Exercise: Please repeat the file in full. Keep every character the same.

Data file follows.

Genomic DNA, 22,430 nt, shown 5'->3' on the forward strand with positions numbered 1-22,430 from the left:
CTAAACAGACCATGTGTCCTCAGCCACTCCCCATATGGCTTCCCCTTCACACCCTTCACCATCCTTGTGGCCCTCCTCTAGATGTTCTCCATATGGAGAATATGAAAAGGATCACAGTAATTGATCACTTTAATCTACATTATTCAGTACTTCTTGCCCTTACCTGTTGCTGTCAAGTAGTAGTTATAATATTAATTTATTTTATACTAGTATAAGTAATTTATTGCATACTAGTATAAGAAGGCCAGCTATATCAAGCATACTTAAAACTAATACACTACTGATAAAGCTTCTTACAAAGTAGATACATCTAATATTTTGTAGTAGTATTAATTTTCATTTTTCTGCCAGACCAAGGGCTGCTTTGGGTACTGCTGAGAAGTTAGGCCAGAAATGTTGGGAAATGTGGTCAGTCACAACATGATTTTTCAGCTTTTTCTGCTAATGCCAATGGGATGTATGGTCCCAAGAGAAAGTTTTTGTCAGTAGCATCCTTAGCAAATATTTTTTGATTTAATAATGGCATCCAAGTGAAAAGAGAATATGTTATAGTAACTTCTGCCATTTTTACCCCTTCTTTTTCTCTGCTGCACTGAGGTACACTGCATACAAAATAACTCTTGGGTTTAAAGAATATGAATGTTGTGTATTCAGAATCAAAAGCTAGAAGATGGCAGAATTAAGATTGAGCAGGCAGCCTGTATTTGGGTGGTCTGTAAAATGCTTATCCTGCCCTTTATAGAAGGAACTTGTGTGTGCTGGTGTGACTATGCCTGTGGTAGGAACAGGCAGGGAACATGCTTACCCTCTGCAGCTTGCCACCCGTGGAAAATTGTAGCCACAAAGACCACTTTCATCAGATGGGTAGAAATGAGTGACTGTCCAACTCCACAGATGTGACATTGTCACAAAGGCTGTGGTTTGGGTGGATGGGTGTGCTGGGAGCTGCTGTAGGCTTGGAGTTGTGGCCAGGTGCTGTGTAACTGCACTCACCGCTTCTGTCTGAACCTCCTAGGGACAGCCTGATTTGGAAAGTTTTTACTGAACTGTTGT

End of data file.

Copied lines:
Genomic DNA, 22,430 nt, shown 5'->3' on the forward strand with positions numbered 1-22,430 from the left:
CTAAACAGACCATGTGTCCTCAGCCACTCCCCATATGGCTTCCCCTTCACACCCTTCACCATCCTTGTGGCCCTCCTCTAGATGTTCTCCATATGGAGAATATGAAAAGGATCACAGTAATTGATCACTTTAATCTACATTATTCAGTACTTCTTGCCCTTACCTGTTGCTGTCAAGTAGTAGTTATAATATTAATTTATTTTATACTAGTATAAGTAATTTATTGCATACTAGTATAAGAAGGCCAGCTATATCAAGCATACTTAAAACTAATACACTACTGATAAAGCTTCTTACAAAGTAGATACATCTAATATTTTGTAGTAGTATTAATTTTCATTTTTCTGCCAGACCAAGGGCTGCTTTGGGTACTGCTGAGAAGTTAGGCCAGAAATGTTGGGAAATGTGGTCAGTCACAACATGATTTTTCAGCTTTTTCTGCTAATGCCAATGGGATGTATGGTCCCAAGAGAAAGTTTTTGTCAGTAGCATCCTTAGCAAATATTTTTTGATTTAATAATGGCATCCAAGTGAAAAGAGAATATGTTATAGTAACTTCTGCCATTTTTACCCCTTCTTTTTCTCTGCTGCACTGAGGTACACTGCATACAAAATAACTCTTGGGTTTAAAGAATATGAATGTTGTGTATTCAGAATCAAAAGCTAGAAGATGGCAGAATTAAGATTGAGCAGGCAGCCTGTATTTGGGTGGTCTGTAAAATGCTTATCCTGCCCTTTATAGAAGGAACTTGTGTGTGCTGGTGTGACTATGCCTGTGGTAGGAACAGGCAGGGAACATGCTTACCCTCTGCAGCTTGCCACCCGTGGAAAATTGTAGCCACAAAGACCACTTTCATCAGATGGGTAGAAATGAGTGACTGTCCAACTCCACAGATGTGACATTGTCACAAAGGCTGTGGTTTGGGTGGATGGGTGTGCTGGGAGCTGCTGTAGGCTTGGAGTTGTGGCCAGGTGCTGTGTAACTGCACTCACCGCTTCTGTCTGAACCTCCTAGGGACAGCCTGATTTGGAAAGTTTTTACTGAACTGTTGT